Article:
Utah Bicycle Lawyers Questions and Answers

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By Ken Christensen and Russ Hymas —

Did the Idaho Stop legislation pass in Utah?

Unfortunately, Representative Carole Moss’s HB58 bill – commonly known as the “Idaho Stop” bill – did not become law this Utah legislative session. But it wasn’t due to lack of support. HB58 was modeled after the cycling law in place in Idaho for decades, and recently adopted or considered by other states, which allows cyclists to essentially treat stop signs as yield, and to proceed through red lights after stopping if safe to do so.

HB58 started in the House of Representative’s Transportation Committee, where it passed unanimously. The bill later passed the entire House floor with a vote of 58-11. It then had to go before a Senate committee and, finally, to the Senate floor for approval. The Senate Transportation Committee voted in favor of the bill, 4-1, leaving only the final hurdle of a Senate vote. The bill was scheduled to be voted on by the Senate on the final day of the session, but when the six-week legislative session ended at midnight on March 8th, HB58 was fourth on the list from being heard. As a result, the bill died on the Senate floor.

Given the support that HB58 garnered, we are hopeful that the bill will be heard again in 2019.

We’re any new Utah laws created for cyclists?

Yes! Senator Todd Weiler passed a new law that allows minors under the age of 18 to ride their bikes on sidewalks. Previously, Utah law allowed people to ride bikes on sidewalks as long as a city municipal code didn’t prohibit sidewalk riding. Unfortunately, several cities do prohibit bikes on sidewalks – no matter the age of the cyclist.

Our concern with the current law was that children may not be old enough to appreciate the danger of riding on a street and, even if they are, often times riding on the sidewalk is a safer option for younger children. So we asked Senator Weiler to change the law so that any city ordinance preventing sidewalk riding would only apply to adults.

The bill, SB177, passed through both the Senate and House with no opposition and was signed by Governor Herbert two weeks ago. This change was important for the safety of our kids and for injury claims where children are hit by a car in a crosswalk after riding on a sidewalk. Insurance companies were placing blame on the child for violating the sidewalk law. This simple change in the law takes that ridiculous argument away from the insurance companies and ensures that children can ride safely away from traffic on busy city streets.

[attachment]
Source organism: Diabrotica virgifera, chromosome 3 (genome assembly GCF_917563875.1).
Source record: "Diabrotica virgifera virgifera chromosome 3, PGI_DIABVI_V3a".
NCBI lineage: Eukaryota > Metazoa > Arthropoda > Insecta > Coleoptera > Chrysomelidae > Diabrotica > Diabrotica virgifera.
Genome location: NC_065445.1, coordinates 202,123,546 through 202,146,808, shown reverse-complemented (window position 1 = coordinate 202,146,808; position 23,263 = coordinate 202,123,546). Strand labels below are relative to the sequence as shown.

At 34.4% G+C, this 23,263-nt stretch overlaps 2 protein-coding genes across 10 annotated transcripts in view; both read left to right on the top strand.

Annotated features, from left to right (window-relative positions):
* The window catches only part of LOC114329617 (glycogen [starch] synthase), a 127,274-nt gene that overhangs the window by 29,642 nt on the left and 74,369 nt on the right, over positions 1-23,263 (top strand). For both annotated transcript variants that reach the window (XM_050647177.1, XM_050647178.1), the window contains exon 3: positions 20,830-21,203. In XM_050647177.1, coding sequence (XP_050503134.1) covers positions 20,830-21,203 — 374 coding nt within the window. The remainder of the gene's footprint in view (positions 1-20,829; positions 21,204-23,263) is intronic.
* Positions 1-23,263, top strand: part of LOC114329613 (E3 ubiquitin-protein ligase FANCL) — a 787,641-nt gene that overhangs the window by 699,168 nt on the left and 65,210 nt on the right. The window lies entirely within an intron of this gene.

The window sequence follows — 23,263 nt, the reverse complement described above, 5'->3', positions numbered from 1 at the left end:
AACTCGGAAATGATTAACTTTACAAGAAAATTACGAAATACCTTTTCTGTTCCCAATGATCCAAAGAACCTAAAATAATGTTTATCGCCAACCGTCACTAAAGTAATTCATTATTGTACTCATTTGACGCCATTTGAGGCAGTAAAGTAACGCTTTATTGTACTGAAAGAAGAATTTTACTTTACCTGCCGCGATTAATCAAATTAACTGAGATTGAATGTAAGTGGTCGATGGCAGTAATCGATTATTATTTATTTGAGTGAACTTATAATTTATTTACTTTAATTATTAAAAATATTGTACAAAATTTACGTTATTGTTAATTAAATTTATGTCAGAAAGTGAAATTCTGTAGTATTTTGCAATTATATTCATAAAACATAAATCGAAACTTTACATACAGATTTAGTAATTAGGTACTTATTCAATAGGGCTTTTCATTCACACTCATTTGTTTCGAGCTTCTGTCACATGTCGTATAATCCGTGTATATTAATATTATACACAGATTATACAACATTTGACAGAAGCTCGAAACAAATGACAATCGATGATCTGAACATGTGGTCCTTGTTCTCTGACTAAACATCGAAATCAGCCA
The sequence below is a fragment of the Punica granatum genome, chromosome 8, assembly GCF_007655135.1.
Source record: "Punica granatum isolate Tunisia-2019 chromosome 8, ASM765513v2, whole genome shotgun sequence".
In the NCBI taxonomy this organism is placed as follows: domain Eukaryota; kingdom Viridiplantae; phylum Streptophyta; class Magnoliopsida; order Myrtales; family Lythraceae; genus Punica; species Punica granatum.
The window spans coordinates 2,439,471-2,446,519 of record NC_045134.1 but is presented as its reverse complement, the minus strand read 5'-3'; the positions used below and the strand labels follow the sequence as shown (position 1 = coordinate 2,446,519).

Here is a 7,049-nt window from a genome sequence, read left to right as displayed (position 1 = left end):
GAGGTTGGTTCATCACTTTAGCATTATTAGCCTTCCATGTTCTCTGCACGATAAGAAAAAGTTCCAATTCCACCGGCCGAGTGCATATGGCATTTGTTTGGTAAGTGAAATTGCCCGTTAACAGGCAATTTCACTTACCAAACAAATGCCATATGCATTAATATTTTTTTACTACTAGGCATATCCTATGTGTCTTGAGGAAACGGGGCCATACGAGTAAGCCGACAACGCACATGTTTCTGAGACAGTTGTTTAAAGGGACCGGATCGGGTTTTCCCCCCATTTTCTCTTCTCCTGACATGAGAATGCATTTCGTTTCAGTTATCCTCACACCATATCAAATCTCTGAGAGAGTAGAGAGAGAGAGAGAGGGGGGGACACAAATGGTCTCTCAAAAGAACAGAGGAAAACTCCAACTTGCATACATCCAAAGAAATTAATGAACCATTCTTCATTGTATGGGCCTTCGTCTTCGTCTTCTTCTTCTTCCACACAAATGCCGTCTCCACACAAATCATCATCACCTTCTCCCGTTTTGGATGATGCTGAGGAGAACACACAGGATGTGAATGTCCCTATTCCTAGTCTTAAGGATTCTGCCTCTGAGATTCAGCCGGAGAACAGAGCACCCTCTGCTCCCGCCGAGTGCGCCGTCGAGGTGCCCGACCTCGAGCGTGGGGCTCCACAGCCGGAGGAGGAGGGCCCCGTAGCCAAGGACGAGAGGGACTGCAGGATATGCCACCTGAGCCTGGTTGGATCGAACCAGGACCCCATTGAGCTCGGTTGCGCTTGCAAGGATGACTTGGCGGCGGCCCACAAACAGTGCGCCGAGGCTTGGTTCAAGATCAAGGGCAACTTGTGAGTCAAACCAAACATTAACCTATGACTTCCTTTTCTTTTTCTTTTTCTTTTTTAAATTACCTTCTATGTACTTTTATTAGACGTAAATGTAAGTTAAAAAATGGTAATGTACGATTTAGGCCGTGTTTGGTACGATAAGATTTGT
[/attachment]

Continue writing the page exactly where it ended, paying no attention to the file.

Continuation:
What is a cyclist responsible for if he/she hits a pedestrian?

The law holds cyclists to the same standard as other individuals – they must act reasonably or they will be responsible for the harm they cause. So, if a cyclist is negligent and injures a pedestrian, he or she is responsible for all the pedestrian’s injuries and damages. However, most homeowner’s insurance policies will cover these types of claims and defend the cyclist. This means the insurance company will handle the claim for you, pay for an attorney if necessary, and even pay for the pedestrian’s damages. We encourage cyclists to review their homeowners’ policy to make sure they are covered! Alternate insurance options have recently emerged, with companies offering bicycle liability insurance for situations like the one described here.

What is PIP Insurance and How Does It Cover a Cyclist?

Personal Injury Protection or PIP is insurance coverage on every car insurance policy in Utah. It only applies to cyclists if they are involved in an accident with a car. If a cyclist collides with a car or a driver causes a cyclist to wreck (even if they didn’t make contact) then the cyclist can make a PIP claim.

PIP coverage provides at least $3,000 for medical treatment, $250 a week for lost wages, and up to $20 a day for help with household services the cyclist would have normally performed.

PIP coverage is also known as No-Fault Coverage – meaning that it is available to everyone involved in the accident no matter who’s at-fault. But once the $3,000 medical coverage is exhausted, the injured cyclist must use his or her health insurance to pay for additional medical treatment. In the case of an accident that was not the cyclist’s fault, then with the help of an attorney, the medical provider will typically agree to wait for payment until the injury claim is settled with the negligent driver’s car insurance company.

Ken Christensen and Russ Hymas are avid cyclists and Utah attorneys at UtahBicycleLawyers.com. Their legal practice is devoted to helping cyclists injured in collisions with motor vehicles. They are authors of the Utah Bicycle Accident Handbook and are nationally recognized legal experts on cycling laws and safety.

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